Portland, Maine


Konbit Sante actually began in April 2000 as the Greater Portland International Health Initiative (GPIHI). The original organizers consisted of Portland-area health care professionals, business people, and others, many of whom had previously been involved in international programs in less developed parts of the world. Since then, many things have changed, but the importance of Greater Portland as our home base has remained.

The Organizational Engine

sphs boat 2-250x188Students from South Portland High School hand crafted a boat then sold it as a fundraiser for Konbit SanteWhile the heart and purpose of all that we do exists in Haiti, there is an incredible amount of mobilizing that takes place state-side to make that programmatic work happen, and most of that takes place in the Greater Portland area. Since 2003, Portland and Cap-Haitian have been official sister cities and we receive substantial support from the residents and businesses in the Portland area. Not only do individuals from Maine make up the majority of our volunteers and donors, they also provide significant in-kind donations. For example, our office space in Falmouth is donated by Northern Data Systems. Our warehouse space in Portland, where we store and stage medical equipment and supplies for shipping to Haiti, is donated as well by J.B. Brown. And this says nothing of the valuable items in the warehouse, the bulk of which are donated by local medical facilities, doctors and patients. We are so grateful for all these contributions.


Our volunteers work hard at home as well as in Haiti. In fact, their time in Haiti represents the smallest part of their contribution. While in Maine they are busy participating in planning sessions, analyzing data, searching for resources, assisting staff, and recruiting additional support. Other volunteers who are either not a match for the skills needed in Haiti or cannot travel for whatever reason are able to pitch in by helping in the office or the warehouse or by organizing fundraisers and events.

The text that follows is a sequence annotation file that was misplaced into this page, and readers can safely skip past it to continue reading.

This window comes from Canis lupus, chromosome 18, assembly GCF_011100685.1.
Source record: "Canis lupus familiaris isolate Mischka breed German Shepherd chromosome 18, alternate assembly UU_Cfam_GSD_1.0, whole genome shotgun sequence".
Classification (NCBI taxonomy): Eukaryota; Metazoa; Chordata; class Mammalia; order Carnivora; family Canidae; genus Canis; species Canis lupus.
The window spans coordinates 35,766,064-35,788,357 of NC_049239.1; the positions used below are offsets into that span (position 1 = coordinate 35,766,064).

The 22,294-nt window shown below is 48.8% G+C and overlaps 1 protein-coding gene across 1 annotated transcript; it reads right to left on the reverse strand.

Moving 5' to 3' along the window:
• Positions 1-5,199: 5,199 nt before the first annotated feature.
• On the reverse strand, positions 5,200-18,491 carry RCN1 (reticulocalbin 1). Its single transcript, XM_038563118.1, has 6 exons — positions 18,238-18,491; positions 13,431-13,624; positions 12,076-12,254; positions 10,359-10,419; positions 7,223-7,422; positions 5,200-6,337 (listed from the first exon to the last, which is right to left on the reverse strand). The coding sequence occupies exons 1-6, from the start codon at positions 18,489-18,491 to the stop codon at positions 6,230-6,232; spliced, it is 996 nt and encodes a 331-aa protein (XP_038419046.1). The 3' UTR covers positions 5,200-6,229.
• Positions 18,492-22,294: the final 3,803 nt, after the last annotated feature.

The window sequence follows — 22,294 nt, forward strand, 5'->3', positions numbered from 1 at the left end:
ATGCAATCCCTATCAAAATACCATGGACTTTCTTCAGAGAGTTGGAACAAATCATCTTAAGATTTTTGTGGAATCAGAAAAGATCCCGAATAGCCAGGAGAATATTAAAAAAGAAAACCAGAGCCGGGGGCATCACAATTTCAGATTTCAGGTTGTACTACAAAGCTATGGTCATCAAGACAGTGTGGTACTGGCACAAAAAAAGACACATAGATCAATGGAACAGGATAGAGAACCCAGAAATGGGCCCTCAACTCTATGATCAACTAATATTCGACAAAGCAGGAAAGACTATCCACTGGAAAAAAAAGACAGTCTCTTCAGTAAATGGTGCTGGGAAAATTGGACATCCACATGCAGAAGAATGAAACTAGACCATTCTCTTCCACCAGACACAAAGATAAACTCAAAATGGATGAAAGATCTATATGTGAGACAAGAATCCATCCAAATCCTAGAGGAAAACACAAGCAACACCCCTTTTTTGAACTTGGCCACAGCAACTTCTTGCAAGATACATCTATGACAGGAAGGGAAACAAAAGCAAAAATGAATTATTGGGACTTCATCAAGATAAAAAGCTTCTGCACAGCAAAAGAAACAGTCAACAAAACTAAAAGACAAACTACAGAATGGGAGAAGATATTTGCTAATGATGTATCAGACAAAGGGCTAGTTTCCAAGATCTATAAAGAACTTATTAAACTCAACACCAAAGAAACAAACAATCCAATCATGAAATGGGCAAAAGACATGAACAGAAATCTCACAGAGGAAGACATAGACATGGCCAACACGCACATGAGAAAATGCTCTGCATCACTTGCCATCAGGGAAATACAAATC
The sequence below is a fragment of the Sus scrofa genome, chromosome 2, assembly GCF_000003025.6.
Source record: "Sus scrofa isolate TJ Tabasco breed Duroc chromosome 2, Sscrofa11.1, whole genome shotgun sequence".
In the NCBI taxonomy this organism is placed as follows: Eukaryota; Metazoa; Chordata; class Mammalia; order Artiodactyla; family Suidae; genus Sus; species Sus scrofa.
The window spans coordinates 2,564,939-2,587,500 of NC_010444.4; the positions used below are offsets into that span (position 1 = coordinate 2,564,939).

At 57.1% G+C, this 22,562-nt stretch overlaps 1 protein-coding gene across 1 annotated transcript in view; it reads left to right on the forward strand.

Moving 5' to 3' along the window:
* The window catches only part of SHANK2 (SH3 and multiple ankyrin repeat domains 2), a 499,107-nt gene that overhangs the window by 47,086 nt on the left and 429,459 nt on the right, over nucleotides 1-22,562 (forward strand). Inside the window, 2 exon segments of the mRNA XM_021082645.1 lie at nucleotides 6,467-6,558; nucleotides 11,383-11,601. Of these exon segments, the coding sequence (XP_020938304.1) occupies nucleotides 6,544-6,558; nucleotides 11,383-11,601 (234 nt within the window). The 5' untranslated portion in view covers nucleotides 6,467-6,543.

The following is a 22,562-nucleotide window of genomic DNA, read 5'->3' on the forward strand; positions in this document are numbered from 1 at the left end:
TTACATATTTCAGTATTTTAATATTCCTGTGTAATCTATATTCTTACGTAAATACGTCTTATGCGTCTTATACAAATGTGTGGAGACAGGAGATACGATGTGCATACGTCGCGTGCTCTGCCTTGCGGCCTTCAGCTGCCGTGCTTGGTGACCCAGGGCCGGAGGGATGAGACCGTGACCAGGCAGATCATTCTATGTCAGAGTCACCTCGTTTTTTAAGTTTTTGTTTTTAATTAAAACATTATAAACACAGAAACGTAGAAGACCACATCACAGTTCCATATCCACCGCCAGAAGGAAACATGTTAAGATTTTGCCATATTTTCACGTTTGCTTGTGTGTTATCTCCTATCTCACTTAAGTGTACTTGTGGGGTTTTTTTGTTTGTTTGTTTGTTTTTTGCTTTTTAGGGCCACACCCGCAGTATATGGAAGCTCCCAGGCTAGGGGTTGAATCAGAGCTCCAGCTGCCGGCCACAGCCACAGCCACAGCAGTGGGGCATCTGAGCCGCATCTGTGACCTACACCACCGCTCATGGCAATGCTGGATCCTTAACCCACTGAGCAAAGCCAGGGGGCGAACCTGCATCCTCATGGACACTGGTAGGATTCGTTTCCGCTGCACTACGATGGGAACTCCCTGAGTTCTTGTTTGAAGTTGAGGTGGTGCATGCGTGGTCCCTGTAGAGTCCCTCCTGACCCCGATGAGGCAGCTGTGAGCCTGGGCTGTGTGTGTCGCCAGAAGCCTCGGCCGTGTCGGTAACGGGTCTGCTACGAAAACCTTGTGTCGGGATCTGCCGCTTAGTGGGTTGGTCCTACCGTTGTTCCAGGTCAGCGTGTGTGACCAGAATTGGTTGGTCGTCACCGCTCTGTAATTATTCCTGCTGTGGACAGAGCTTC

From ME to Haiti

In the aftermath of the January 2010 earthquake, it was remarkable to witness how the people not just from Greater Portland but around the state of Maine stepped up to do something to support their neighboring country and chose Konbit Sante as a mechanism for doing that. School groups, churches, businesses, restaurants, Rotary clubs, artists, musicians, story-tellers and more all developed creative ways to give. The City of Portland and WGME13 with the help of Tri-Maine Productions even organized an all-day telethon to give residents around the state and easy way to contribute. The local paper, The Portland Press Herald, sent a reportor and photographer to Cap-Haitien to see for themselves the impact Mainers have over the years. In June, we hosted Maine Walks for Haiti, a collaborative event with nearly 20 other groups in Maine who are doing work in Haiti. Nearly 300 people came out and walked around Back Cove to show their support and raise funds. And the list goes on.

We certainly invite individuals and organizations anywhere in the world to get involved in supporting our work, but no matter how global we become, it is impossible to deny the importance of our Maine roots.